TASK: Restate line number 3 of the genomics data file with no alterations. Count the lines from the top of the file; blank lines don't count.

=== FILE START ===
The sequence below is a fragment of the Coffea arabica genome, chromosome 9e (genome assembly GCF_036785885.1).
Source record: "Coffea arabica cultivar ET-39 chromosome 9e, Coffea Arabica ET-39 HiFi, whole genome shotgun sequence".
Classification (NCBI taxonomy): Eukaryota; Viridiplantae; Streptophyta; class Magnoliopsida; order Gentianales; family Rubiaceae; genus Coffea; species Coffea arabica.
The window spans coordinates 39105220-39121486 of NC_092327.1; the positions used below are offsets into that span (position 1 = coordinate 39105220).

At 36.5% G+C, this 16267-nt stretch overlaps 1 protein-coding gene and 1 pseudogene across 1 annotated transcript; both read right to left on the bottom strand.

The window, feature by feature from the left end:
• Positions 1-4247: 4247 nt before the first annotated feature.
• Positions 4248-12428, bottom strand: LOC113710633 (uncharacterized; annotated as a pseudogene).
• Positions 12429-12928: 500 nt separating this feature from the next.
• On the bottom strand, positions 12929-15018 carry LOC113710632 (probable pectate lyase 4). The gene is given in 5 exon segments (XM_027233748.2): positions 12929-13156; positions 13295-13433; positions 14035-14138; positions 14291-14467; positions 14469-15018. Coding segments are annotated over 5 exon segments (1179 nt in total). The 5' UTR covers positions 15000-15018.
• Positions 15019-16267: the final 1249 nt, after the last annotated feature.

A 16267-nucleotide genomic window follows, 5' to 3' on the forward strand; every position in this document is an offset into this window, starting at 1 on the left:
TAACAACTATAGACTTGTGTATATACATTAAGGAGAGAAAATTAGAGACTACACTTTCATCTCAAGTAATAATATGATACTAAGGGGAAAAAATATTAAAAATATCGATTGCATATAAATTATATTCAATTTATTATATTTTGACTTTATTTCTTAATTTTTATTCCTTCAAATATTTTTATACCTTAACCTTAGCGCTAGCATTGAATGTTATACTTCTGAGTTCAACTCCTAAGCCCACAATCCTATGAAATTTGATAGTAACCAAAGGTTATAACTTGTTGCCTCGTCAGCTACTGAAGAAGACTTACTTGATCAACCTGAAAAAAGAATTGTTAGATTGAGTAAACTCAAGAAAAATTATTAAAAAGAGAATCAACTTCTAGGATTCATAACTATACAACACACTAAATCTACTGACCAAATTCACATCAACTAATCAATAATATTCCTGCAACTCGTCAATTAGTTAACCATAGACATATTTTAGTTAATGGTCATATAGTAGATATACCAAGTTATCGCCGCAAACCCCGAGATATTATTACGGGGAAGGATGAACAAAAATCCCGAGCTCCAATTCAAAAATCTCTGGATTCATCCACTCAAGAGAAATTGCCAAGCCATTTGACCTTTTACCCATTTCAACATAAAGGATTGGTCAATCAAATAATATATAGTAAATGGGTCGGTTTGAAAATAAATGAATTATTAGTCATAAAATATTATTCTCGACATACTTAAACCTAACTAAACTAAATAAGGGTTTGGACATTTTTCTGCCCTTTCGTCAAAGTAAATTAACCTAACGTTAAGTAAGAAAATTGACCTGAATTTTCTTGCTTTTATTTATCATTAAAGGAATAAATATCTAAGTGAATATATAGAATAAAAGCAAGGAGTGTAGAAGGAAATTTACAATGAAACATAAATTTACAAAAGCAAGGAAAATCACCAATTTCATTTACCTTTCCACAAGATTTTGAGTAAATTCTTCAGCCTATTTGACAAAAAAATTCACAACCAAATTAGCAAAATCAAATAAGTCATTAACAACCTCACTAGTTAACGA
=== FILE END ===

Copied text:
Classification (NCBI taxonomy): Eukaryota; Viridiplantae; Streptophyta; class Magnoliopsida; order Gentianales; family Rubiaceae; genus Coffea; species Coffea arabica.